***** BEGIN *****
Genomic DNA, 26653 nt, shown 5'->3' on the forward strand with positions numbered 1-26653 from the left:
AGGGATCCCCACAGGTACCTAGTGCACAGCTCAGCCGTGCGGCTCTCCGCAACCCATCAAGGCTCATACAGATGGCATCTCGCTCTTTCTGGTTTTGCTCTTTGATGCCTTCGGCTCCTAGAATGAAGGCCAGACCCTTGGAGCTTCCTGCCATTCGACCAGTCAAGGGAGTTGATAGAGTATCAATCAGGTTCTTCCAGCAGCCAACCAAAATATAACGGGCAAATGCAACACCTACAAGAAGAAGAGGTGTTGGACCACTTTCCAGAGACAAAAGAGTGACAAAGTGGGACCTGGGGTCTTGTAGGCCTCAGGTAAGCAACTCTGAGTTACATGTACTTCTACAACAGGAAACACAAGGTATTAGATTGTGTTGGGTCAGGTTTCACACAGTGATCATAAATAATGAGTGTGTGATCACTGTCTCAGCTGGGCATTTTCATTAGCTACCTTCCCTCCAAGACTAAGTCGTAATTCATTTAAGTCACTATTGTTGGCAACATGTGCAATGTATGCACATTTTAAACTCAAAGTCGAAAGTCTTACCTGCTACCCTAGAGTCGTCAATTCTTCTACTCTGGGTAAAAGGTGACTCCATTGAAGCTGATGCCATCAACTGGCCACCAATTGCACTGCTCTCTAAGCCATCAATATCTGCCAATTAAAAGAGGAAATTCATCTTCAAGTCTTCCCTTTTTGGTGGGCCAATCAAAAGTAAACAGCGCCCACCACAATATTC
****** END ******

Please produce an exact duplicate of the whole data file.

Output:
Genomic DNA, 26653 nt, shown 5'->3' on the forward strand with positions numbered 1-26653 from the left:
AGGGATCCCCACAGGTACCTAGTGCACAGCTCAGCCGTGCGGCTCTCCGCAACCCATCAAGGCTCATACAGATGGCATCTCGCTCTTTCTGGTTTTGCTCTTTGATGCCTTCGGCTCCTAGAATGAAGGCCAGACCCTTGGAGCTTCCTGCCATTCGACCAGTCAAGGGAGTTGATAGAGTATCAATCAGGTTCTTCCAGCAGCCAACCAAAATATAACGGGCAAATGCAACACCTACAAGAAGAAGAGGTGTTGGACCACTTTCCAGAGACAAAAGAGTGACAAAGTGGGACCTGGGGTCTTGTAGGCCTCAGGTAAGCAACTCTGAGTTACATGTACTTCTACAACAGGAAACACAAGGTATTAGATTGTGTTGGGTCAGGTTTCACACAGTGATCATAAATAATGAGTGTGTGATCACTGTCTCAGCTGGGCATTTTCATTAGCTACCTTCCCTCCAAGACTAAGTCGTAATTCATTTAAGTCACTATTGTTGGCAACATGTGCAATGTATGCACATTTTAAACTCAAAGTCGAAAGTCTTACCTGCTACCCTAGAGTCGTCAATTCTTCTACTCTGGGTAAAAGGTGACTCCATTGAAGCTGATGCCATCAACTGGCCACCAATTGCACTGCTCTCTAAGCCATCAATATCTGCCAATTAAAAGAGGAAATTCATCTTCAAGTCTTCCCTTTTTGGTGGGCCAATCAAAAGTAAACAGCGCCCACCACAATATTC